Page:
Phelps the Greatest Olympian? Yes – From the Bird’s Nest
Wednesday's Bird's Eye View (2-4pm on ESPN1420 and ESPN1420.com) had an interesting discussion.
Is Michael Phelps the greatest Olympian ever?
Phelps is certainly the most decorated. There's no denying that.
While the discussion was going on, it reminded me of Pete Rose passing Ty Cobb on the all-time hits list. Someone asked Rose if he was the greatest hitter of all time. His response was interesting.
"I never said I was the greatest hitter. I said I'd have the most hits."
To an extent, you can apply that to Phelps as well. His nineteen medals may never be surpassed. But, Phelps has had an opportunity to win more medals because of his sport. As a swimmer, Phelps has competed in as many as eight events in one Olympics. There are few sports where an Olympian has that kind of opportunity.
And, obviously, there's the longevity issue.
Larissa Latynina was the record holder before Phelps, having won eighteen gymnastics gold medals between 1956-1964. Like Phelps, she had many opportunities, even more than gymnasts have today. But you won't see a gymnast break the Phelps' record. Gymnasts simplly don't compete in three consecutive Olympics any more. Heck, nowadays a gymnast is washed up at 21.
Al Oerter won a gold medal in the discus in four straight Olympics. British rower Steve Redgrave won a gold in FIVE straight games.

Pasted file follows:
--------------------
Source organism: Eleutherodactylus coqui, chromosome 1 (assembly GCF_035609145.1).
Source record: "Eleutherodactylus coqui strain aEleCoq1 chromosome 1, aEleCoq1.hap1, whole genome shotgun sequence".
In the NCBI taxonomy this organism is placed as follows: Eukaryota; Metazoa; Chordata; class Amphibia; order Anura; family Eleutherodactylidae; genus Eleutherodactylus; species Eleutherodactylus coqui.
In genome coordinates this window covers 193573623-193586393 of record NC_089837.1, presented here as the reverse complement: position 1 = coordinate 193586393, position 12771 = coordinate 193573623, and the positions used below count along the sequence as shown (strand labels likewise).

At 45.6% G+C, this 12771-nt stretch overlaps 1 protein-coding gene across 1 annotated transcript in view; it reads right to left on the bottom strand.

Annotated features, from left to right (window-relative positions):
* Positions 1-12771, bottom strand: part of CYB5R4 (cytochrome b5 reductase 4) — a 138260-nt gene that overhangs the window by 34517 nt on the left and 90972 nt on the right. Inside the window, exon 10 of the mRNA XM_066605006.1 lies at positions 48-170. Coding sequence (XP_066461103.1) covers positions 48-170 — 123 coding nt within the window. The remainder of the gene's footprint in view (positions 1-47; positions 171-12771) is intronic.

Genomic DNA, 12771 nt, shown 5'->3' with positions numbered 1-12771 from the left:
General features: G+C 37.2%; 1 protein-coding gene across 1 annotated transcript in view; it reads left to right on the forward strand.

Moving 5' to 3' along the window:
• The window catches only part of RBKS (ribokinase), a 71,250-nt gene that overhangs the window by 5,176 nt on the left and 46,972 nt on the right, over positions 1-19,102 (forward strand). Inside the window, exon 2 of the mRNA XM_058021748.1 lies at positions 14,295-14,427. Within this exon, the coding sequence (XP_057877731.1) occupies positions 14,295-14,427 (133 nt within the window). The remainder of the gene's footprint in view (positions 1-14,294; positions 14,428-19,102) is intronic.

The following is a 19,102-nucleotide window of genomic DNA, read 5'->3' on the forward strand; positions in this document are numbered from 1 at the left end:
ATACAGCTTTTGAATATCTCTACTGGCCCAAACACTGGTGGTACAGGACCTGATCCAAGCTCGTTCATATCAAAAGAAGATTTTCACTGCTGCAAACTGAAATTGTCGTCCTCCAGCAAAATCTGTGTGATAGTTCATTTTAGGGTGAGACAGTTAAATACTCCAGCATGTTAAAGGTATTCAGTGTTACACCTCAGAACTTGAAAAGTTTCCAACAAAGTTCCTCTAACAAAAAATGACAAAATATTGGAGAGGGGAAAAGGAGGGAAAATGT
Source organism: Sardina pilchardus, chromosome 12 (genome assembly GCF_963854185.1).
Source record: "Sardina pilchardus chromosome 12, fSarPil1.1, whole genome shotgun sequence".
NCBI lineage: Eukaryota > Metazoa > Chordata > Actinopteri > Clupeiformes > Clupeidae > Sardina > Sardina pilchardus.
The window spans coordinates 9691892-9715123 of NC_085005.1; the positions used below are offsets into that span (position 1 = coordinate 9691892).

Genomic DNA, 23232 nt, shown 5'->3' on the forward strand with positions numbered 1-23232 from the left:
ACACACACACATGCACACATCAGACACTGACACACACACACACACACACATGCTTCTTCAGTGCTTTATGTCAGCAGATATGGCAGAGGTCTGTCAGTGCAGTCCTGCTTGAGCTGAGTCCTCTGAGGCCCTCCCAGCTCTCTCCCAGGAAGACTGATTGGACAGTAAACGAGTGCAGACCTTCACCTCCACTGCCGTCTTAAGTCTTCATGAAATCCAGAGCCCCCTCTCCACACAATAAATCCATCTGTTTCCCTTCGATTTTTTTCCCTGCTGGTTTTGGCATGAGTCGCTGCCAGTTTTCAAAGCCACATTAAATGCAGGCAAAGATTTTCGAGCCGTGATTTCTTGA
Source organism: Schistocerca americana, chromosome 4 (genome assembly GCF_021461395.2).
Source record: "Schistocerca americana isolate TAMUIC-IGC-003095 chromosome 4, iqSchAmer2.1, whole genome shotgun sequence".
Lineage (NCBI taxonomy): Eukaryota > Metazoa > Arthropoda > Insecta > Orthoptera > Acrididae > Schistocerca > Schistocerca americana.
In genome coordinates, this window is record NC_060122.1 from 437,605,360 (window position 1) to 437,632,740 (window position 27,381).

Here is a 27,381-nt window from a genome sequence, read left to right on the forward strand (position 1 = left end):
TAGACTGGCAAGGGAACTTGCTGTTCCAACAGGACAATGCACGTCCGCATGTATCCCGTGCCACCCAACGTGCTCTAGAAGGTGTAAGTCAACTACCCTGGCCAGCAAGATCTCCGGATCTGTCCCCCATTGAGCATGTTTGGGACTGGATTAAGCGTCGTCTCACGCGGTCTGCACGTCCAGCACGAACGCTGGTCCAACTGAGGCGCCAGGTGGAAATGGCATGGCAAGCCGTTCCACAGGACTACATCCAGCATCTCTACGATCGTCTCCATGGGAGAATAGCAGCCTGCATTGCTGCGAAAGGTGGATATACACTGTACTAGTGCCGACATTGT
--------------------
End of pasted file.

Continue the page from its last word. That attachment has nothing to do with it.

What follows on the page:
Jesse Owens won four gold medals in track and field in a single Olympics. The political climate of that day would lead to many putting Owens at the top of the list of greatest Olympians.
Carl Lewis won ten medals in three Olympics and was named Sports Illustrated's greatest Olympian of the 20th century, ahead of Mark Spitz, who won seven gold medals in a single Olympics.
When it comes down to the "greatest," it's all very subjective. And, really, no one's opinion is wrong, because it's that person's opinion. Their opinion is based on the criteria they choose to use.
For me, the greatest Olympian is, indeed, Phelps.
And, early yesterday I didn't feel that way.
Here's what changed my mind.
Critics will say Phelps had more opportunity and they would be right. They would also point to the team gold medals Phelps has won and try to discredit him because of that.
Here's what did it for me.
Phelps just didn't win medals.
He won GOLD medals.
In the 19 times Phelps has won a medal, the color was golden.
That is, quite simply, the mark of excellence.
Only Lewis (nine gold, ten medals) had a higher percentage of gold. But Phelps, with one more medal, will have twice as many as Lewis, who also entered multiple events.
For me, that kind of consistency is what makes Phelps great.
In my opinion, the greatest.